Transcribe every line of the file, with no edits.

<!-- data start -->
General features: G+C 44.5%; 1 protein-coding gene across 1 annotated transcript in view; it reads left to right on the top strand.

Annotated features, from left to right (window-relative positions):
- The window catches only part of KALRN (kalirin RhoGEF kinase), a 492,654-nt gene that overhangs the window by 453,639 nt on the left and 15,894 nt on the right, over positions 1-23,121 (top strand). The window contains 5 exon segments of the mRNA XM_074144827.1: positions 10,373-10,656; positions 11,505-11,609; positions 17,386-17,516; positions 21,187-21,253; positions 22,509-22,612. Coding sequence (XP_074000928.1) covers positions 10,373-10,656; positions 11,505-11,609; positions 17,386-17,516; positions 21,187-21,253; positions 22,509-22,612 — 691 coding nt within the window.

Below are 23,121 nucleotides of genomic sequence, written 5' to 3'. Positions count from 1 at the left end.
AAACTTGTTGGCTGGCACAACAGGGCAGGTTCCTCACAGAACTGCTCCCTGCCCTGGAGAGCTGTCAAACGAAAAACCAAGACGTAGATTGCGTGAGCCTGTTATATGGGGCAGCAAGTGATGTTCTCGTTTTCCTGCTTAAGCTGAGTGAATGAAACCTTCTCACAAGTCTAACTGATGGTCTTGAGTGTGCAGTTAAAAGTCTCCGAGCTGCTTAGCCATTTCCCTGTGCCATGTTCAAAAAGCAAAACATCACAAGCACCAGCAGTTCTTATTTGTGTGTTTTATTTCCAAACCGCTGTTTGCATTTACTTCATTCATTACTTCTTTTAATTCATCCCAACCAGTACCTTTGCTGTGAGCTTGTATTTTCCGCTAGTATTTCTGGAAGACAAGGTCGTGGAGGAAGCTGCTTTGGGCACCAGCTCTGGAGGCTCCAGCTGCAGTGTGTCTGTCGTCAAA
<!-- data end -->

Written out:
General features: G+C 44.5%; 1 protein-coding gene across 1 annotated transcript in view; it reads left to right on the top strand.

Annotated features, from left to right (window-relative positions):
- The window catches only part of KALRN (kalirin RhoGEF kinase), a 492,654-nt gene that overhangs the window by 453,639 nt on the left and 15,894 nt on the right, over positions 1-23,121 (top strand). The window contains 5 exon segments of the mRNA XM_074144827.1: positions 10,373-10,656; positions 11,505-11,609; positions 17,386-17,516; positions 21,187-21,253; positions 22,509-22,612. Coding sequence (XP_074000928.1) covers positions 10,373-10,656; positions 11,505-11,609; positions 17,386-17,516; positions 21,187-21,253; positions 22,509-22,612 — 691 coding nt within the window.

Below are 23,121 nucleotides of genomic sequence, written 5' to 3'. Positions count from 1 at the left end.
AAACTTGTTGGCTGGCACAACAGGGCAGGTTCCTCACAGAACTGCTCCCTGCCCTGGAGAGCTGTCAAACGAAAAACCAAGACGTAGATTGCGTGAGCCTGTTATATGGGGCAGCAAGTGATGTTCTCGTTTTCCTGCTTAAGCTGAGTGAATGAAACCTTCTCACAAGTCTAACTGATGGTCTTGAGTGTGCAGTTAAAAGTCTCCGAGCTGCTTAGCCATTTCCCTGTGCCATGTTCAAAAAGCAAAACATCACAAGCACCAGCAGTTCTTATTTGTGTGTTTTATTTCCAAACCGCTGTTTGCATTTACTTCATTCATTACTTCTTTTAATTCATCCCAACCAGTACCTTTGCTGTGAGCTTGTATTTTCCGCTAGTATTTCTGGAAGACAAGGTCGTGGAGGAAGCTGCTTTGGGCACCAGCTCTGGAGGCTCCAGCTGCAGTGTGTCTGTCGTCAAA